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EU Draft Legislation Aims to Reduce Single-Use Packaging Usage


If approved by the European Parliament and EU governments, a new provisional agreement will see the EU banning a range of single-use plastics by 2030. This includes plastic bags for fruits and vegetables in supermarkets, small condiment packets, and mini shampoo bottles in hotels, as reported by Reuters.


Additionally, the ban will extend to PFAS, also known as "forever chemicals," in all food-contact packaging, following a similar prohibition in the U.S.

The legislation, part of the Packaging and Packaging Waste Regulation (PPWR) proposed in late 2022, aims to cut down EU packaging waste by 5% by 2030, with further reductions planned for 2035 and 2040.


The regulation also introduces re-use targets for certain packaging and drink containers, excluding wine and milk, encouraging customers to bring their own containers without facing penalties. By 2030, disposable plastic items like wrappers, plates, utensils, and cups will no longer be used in dine-in and fast-food establishments across the EU. The ban will also affect the hospitality industry, with the elimination of mini bottles of personal care products in hotels, and the practice of shrink-wrapping luggage at airports will be discontinued.


EU countries will be required to collect at least 90% of plastic bottles and metal drink containers by 2029. Those without a mandatory deposit-return system (DRS) will need to implement one, although exemptions will be granted to countries that have already achieved these collection rates or have a viable plan to meet the target.


Main elements of the agreement


Recycling Standards and Recycled Material Usage in Packaging


The provisional agreement upholds many of the initial sustainability standards and targets for packaging introduced by the Commission. It notably enhances restrictions on substances within packaging, specifically limiting the use of PFASs in food contact packaging beyond certain levels. To ensure coherence with existing legislation, the agreement assigns the Commission the task of re-evaluating this restriction within four years from the regulation's application date.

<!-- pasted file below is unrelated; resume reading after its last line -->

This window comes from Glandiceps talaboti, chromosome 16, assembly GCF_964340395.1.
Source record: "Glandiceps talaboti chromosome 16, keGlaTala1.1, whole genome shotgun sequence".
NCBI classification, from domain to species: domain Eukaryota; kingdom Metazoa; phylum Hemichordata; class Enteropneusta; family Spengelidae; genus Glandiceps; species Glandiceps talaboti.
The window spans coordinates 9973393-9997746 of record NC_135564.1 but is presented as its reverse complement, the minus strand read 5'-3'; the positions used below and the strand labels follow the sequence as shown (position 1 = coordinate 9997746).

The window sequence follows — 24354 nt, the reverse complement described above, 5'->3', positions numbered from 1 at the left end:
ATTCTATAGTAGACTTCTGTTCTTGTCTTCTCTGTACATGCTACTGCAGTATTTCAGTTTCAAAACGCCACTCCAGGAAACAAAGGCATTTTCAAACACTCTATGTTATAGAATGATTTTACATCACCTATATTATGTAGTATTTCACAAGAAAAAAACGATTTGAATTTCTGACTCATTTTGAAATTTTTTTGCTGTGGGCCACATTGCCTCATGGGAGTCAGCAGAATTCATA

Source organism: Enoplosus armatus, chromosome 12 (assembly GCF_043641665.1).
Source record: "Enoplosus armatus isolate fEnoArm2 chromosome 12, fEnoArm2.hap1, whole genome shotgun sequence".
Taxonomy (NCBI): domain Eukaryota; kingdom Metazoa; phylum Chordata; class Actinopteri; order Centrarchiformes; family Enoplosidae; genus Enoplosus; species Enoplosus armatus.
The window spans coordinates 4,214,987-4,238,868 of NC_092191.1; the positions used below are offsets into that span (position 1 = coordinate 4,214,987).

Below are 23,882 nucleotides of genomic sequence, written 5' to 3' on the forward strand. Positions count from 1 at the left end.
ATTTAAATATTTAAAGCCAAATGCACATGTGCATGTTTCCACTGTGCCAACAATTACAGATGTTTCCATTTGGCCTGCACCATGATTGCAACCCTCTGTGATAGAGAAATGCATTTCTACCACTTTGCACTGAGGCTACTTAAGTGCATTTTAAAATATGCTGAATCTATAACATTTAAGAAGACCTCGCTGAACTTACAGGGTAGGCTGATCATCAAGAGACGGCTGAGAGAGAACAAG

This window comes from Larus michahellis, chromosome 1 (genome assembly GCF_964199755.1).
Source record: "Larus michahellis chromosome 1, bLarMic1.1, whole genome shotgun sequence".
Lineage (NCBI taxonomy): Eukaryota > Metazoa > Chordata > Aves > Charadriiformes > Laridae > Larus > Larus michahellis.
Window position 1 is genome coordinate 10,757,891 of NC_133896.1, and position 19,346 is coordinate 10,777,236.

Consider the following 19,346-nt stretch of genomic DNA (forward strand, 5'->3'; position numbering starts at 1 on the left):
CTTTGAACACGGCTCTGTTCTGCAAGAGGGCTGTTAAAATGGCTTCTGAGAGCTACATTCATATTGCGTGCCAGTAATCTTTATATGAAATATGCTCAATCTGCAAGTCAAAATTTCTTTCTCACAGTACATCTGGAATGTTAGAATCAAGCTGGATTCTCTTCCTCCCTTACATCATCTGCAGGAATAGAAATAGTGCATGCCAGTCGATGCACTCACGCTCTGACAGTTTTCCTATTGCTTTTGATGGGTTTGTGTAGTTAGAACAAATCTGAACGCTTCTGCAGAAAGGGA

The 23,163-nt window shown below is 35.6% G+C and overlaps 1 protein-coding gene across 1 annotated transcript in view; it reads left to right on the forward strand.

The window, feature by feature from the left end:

This agreement also retains the ambitious goals for incorporating recycled content in plastic packaging by 2030 and 2040. Exemptions were made for compostable plastic packaging and for packaging where the plastic component is less than 5% of the total weight. The Commission is tasked with reviewing the 2030 targets' effectiveness and evaluating the practicality of the 2040 objectives. Furthermore, the Commission is directed to review the progress of bio-based plastic packaging technology three years after the regulation takes effect and, based on this evaluation, establish sustainability criteria for bio-based content in plastic packaging.


Additionally, the new regulations aim to minimize excess packaging by establishing a maximum empty space ratio of 50% for grouped, transport, and e-commerce packaging. It mandates that manufacturers and importers reduce the weight and volume of packaging to the minimum necessary, with exceptions for protected packaging designs that were already approved by the time the regulation comes into effect.